The Square, Shrewsbury, Shropshire SY1 1SQ
Grade: II* Date Listed: 10 January 1953
House, now divided into shops and offices. c1575. For John Ireland, wool merchant. Timber-framed with plain tiled roof. 3 storeys and attics, 4 bays. 3 ground-floor shop fronts inserted early C20, and shallow arched doorways with moulded architraves and enriched spandrels leading to internal passageways between them. Corbelled out over the ground floor, alternately squared and semi-octagonal canted bays project, with slightly projecting oriel windows in each square bay, and sash windows in the canted bays.
Oriel windows in each recess between the projecting bays. Each tier of bays overhangs slightly, and the entire second storey is jettied out. The upper storeys are framed with close studding, with twisted shafts on vertical members, and some ogival tension bracing.
Over each bay, a stilted gable, with 2-light casement window, carved bressumer, barge-boards with finials and king-post framing with herringbone bracing. Gable and axial stacks.
INTERIOR: no original features survive
The most ambitious surviving 16th Century timber building in Shrewsbury was built by Robert Ireland between 1580 – 1590, partly as property speculation. It was not one house but three, with a large central block and two smaller flanking tenements. It has less extravagant ornamentation than other houses of this era but relies on symmetry for its grand effect. It is a three storey building with bays and gables projecting outwards which adds to the buildings charm and piecemeal construction. It was constructed as a speculative attempt to rent out each component part for shops on the ground floor, offices above and accommodation in the garrets.
By 1700 the building was known to locals as ‘Ireland’s Folly’
Robert Ireland (c.1532-99), of Ireland’s Mansion, Shrewsbury, Salop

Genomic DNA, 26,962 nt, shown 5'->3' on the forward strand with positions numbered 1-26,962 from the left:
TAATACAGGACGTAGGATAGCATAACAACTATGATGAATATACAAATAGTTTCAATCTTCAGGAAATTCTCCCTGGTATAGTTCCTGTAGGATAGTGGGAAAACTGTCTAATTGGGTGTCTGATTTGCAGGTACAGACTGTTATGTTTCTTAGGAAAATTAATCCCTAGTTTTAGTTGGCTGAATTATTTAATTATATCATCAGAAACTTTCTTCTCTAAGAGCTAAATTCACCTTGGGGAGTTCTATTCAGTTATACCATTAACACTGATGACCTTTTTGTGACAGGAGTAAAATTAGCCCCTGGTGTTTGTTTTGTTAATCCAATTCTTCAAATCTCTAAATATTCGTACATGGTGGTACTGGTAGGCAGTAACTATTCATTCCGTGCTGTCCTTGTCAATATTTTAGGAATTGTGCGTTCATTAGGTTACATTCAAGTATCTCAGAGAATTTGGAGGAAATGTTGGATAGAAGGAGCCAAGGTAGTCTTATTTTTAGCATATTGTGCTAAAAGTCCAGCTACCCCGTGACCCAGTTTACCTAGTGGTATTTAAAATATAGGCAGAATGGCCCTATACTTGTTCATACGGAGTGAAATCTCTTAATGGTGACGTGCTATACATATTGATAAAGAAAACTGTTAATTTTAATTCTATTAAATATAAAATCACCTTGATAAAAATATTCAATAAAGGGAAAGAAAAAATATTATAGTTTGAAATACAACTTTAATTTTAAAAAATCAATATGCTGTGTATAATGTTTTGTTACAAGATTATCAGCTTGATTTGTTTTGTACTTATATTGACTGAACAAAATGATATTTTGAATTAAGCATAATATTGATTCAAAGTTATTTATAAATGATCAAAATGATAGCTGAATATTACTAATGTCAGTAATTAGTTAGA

Family and Education
- c.1532, 2nd s. of Thomas Ireland (d.1554) of Albrighton by Jane, da. of William Ottley of Pitchford. educ. I. Temple 1555; BCL Oxf. 29 July 1560. m. Elizabeth, da. of Thomas Scriven.
Common councilman, Shrewsbury 1565, bailiff 1566, 1569, 1592.
The identification of this Member as Robert Ireland, son of Thomas Ireland of Adbrighton, rather than his uncle, Robert Ireland, son of David Ireland of Shrewsbury, rests on a petition, dated 1570, from Robert Ireland ‘the younger’ to the council in the marches, complaining of non-payment of wages due to him from the town. A writ from the council directed the bailiffs to pay £10 for his expenses in attending the Parliament in the fifth year and in 1581 ‘Mr. Robert Ireland, Esq.’ received £15, as full discharge of, the money due to him as burgess of Parliament ‘in the 1st, 5th and 13th years of Her Majesty’s reign’.
Ireland played a prominent part in the life of the town and is frequently mentioned in its records. In 1564 the bishop of Coventry and Lichfield reported him ‘meet to bear office … because many times corrupt men are chosen to be bailiffs’. Apparently a wealthy man, he built the magnificent half-timbered house in the High Street that bears his name, and in 1588 contributed £25 for the defence of the kingdom. As well as property in Shrewsbury, he had an interest in lands in other parts of the county. But it was Robert Ireland the elder, and not this Member, who was displaced from the 12 for non-residence in 1582.
Although a freeman of the Shrewsbury Mercers’ Company and several times a warden, Ireland allowed the drapers to purchase his support for the bill which, in 1566, forbade any but the drapers to trade in Welsh cloth. This bill passed the Commons between 26 Nov. and 4 Dec. 1566, but on 16 Nov. Ireland had received leave of absence ‘for his special affairs’. In 1570 the drapers voted to keep their promise to him, and made his brother, instead of himself, and three other leading mercers, free of the Drapers’ Company. In 1571 Ireland again had licence to depart, on 16 May, nine days after the repeal of the 1566 Act had passed its third reading in the Lords, though it did not receive the royal assent in this Parliament.
Robert Ireland died 6 Oct. 1599. The town chronicle supplies his epitaph.
He was a stout protestant, and a furtherer of the poor, a good housekeeper, and one that kept great countenance in his proceedings in this town. He died godly, in good remembrance unto the last end, and was solemnly buried in St. Chad’s church, Shrewsbury, for whom were many weeping tears, and great moan.
An inquisition post mortem was held in 1600.